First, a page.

Thursday, August 26, 2010

Deconstruction leads to more fun

Slowly....slowly the deconstruction continues. This past week I've begun to disassemble everything that can be unscrewed in the head and have continued to remove hardware from the deck. In the process of preparing the hardware thru-deck holes to be potted with epoxy, I've discovered a bit of wet core in the cabin top where the handrails were. To investigate, I cut out a piece of the inner skin to see what the core was like around one of the more wet holes and it looks like this:

Zoomed out for size reference:

The core material is some sort of dense foam, not balsa. The dry core I've found elsewhere on the deck is a much lighter color, the core in the picture is wet and darker. The core itself is solid and not rotted away, its just damp. There is no delamination on the top or bottom that I have found.

I am trying to figure out what steps I should take now. Since the foam is solid but damp, do I leave it alone and just pot/epoxy the holes? I fear that the wet core might be bad for the epoxy to cure in the holes or even worse for structural integrity. Should I cut out the inner skin wherever the core is wet so it can dry out, then I guess patch it up with a few layers of new glass?

Any advice would be helpful. If the core was rotting away I would not hesitate to just replace it, but since the core is solid but just damp I'm not sure how to proceed.

That is the main issue holding me up right now. For all the pictures of the deconstruction feel free to check out this gallery:

Disassembling Windsong

You can also see that I've been tooling around with the blog template. Sometime in the near future I plan on completely re-doing this blog and turning it into a dedicated website with its own domain name. I want to arrange the site to tell my story a bit better and so people can access the earlier parts of this story and read in chronological order with ease. Some people may not care about all of this rebuild business and are just interested in the old stories, so I want to cater to them while the long rebuild is going on.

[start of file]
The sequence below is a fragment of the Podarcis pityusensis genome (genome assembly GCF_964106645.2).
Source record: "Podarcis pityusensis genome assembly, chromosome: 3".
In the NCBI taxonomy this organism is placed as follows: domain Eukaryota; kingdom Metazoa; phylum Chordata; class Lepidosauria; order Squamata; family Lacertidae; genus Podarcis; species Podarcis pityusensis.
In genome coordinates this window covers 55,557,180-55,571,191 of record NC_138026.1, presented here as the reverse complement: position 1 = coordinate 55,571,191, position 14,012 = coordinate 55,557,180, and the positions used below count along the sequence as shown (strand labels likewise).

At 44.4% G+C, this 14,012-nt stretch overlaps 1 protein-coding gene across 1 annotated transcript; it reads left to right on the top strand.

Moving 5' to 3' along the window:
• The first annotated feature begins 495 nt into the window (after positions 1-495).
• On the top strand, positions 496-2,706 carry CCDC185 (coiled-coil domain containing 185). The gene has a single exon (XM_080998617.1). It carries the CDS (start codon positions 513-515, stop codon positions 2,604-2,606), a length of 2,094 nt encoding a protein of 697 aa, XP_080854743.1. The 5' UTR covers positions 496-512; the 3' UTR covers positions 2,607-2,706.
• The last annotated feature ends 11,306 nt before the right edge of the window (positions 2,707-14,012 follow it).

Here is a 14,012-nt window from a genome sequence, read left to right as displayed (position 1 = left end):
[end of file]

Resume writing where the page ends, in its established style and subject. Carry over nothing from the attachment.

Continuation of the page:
In addition, I plan on posting quite a bit more and include other things occupying my time such as surfing, fishing and other fun things here in beautiful Saint Augustine. In other words, a lot more content! Hopefully I can make it entertaining enough to bring in some new readers and keep the current ones happy. So be on the lookout for changes and more frequent posting.


bob said...

Hi Erick -

First, the moisture won't affect the curing epoxy. Epoxy pretty much, umm.. ignores water. It will even cure under water.

Second, you have discovered the huge benefit of foam over balsa for coring - it doesn't rot when wet. However, in sub-freezing climates, that moisture will freeze. If the foam is truly saturated, the freezing could cause delamination. If it is just damp, then freezing won't be a problem (although it will affect the foam's insulating quality).

Third - how to dry it out? Not sure. How about attaching a vacuum pump to each moist hole for a while? Stripping off the interior of the deck seems extreme to me.


Mid-Life Cruising! said...

Was reading some of your past posts, and see that surfing is your passion. Haven't done that yet, but definitely plan to when we cruise. Looking forward to your posts about that, as well as the sailboat and sailing! Looks like you've been working hard. Keep up the good work!

Windtraveler said...

Ahhh...the beauty of fixing one problem, only to find another...we are in the throws of this...but hey, better to uncover the problems than not! Good luck!